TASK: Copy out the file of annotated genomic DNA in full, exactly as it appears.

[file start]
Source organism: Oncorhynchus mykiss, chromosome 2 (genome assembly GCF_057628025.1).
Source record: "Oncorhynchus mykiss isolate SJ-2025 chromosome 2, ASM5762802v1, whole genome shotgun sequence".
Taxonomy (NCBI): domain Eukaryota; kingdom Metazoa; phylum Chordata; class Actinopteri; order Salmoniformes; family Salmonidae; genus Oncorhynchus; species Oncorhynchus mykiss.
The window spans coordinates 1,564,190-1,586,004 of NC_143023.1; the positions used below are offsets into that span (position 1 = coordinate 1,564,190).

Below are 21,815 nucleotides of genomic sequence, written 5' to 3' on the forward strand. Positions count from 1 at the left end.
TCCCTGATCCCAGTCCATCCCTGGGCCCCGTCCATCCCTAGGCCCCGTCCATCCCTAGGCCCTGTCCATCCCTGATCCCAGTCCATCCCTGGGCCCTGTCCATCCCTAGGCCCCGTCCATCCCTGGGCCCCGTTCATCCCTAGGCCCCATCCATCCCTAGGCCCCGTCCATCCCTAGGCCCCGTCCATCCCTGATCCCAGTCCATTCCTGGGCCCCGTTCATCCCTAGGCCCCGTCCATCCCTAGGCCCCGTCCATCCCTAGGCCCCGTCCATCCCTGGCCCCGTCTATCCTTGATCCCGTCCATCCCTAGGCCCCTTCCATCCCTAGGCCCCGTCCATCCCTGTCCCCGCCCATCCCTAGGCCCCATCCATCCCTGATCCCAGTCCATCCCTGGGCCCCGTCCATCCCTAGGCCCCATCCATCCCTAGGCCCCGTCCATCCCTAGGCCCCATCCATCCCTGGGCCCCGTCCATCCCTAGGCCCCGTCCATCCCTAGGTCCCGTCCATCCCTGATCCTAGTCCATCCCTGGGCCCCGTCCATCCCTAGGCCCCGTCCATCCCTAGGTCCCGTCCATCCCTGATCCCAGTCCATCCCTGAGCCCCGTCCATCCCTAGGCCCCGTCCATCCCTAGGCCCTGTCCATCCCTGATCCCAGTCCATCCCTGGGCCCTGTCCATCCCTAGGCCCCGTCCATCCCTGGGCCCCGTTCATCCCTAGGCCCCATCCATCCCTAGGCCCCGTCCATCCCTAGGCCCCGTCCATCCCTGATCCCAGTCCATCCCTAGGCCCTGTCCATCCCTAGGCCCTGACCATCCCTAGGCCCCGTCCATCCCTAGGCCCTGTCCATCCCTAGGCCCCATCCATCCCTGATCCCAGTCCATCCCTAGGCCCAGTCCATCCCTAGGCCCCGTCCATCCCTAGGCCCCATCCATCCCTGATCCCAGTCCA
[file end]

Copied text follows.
Source organism: Oncorhynchus mykiss, chromosome 2 (genome assembly GCF_057628025.1).
Source record: "Oncorhynchus mykiss isolate SJ-2025 chromosome 2, ASM5762802v1, whole genome shotgun sequence".
Taxonomy (NCBI): domain Eukaryota; kingdom Metazoa; phylum Chordata; class Actinopteri; order Salmoniformes; family Salmonidae; genus Oncorhynchus; species Oncorhynchus mykiss.
The window spans coordinates 1,564,190-1,586,004 of NC_143023.1; the positions used below are offsets into that span (position 1 = coordinate 1,564,190).

Below are 21,815 nucleotides of genomic sequence, written 5' to 3' on the forward strand. Positions count from 1 at the left end.
TCCCTGATCCCAGTCCATCCCTGGGCCCCGTCCATCCCTAGGCCCCGTCCATCCCTAGGCCCTGTCCATCCCTGATCCCAGTCCATCCCTGGGCCCTGTCCATCCCTAGGCCCCGTCCATCCCTGGGCCCCGTTCATCCCTAGGCCCCATCCATCCCTAGGCCCCGTCCATCCCTAGGCCCCGTCCATCCCTGATCCCAGTCCATTCCTGGGCCCCGTTCATCCCTAGGCCCCGTCCATCCCTAGGCCCCGTCCATCCCTAGGCCCCGTCCATCCCTGGCCCCGTCTATCCTTGATCCCGTCCATCCCTAGGCCCCTTCCATCCCTAGGCCCCGTCCATCCCTGTCCCCGCCCATCCCTAGGCCCCATCCATCCCTGATCCCAGTCCATCCCTGGGCCCCGTCCATCCCTAGGCCCCATCCATCCCTAGGCCCCGTCCATCCCTAGGCCCCATCCATCCCTGGGCCCCGTCCATCCCTAGGCCCCGTCCATCCCTAGGTCCCGTCCATCCCTGATCCTAGTCCATCCCTGGGCCCCGTCCATCCCTAGGCCCCGTCCATCCCTAGGTCCCGTCCATCCCTGATCCCAGTCCATCCCTGAGCCCCGTCCATCCCTAGGCCCCGTCCATCCCTAGGCCCTGTCCATCCCTGATCCCAGTCCATCCCTGGGCCCTGTCCATCCCTAGGCCCCGTCCATCCCTGGGCCCCGTTCATCCCTAGGCCCCATCCATCCCTAGGCCCCGTCCATCCCTAGGCCCCGTCCATCCCTGATCCCAGTCCATCCCTAGGCCCTGTCCATCCCTAGGCCCTGACCATCCCTAGGCCCCGTCCATCCCTAGGCCCTGTCCATCCCTAGGCCCCATCCATCCCTGATCCCAGTCCATCCCTAGGCCCAGTCCATCCCTAGGCCCCGTCCATCCCTAGGCCCCATCCATCCCTGATCCCAGTCCA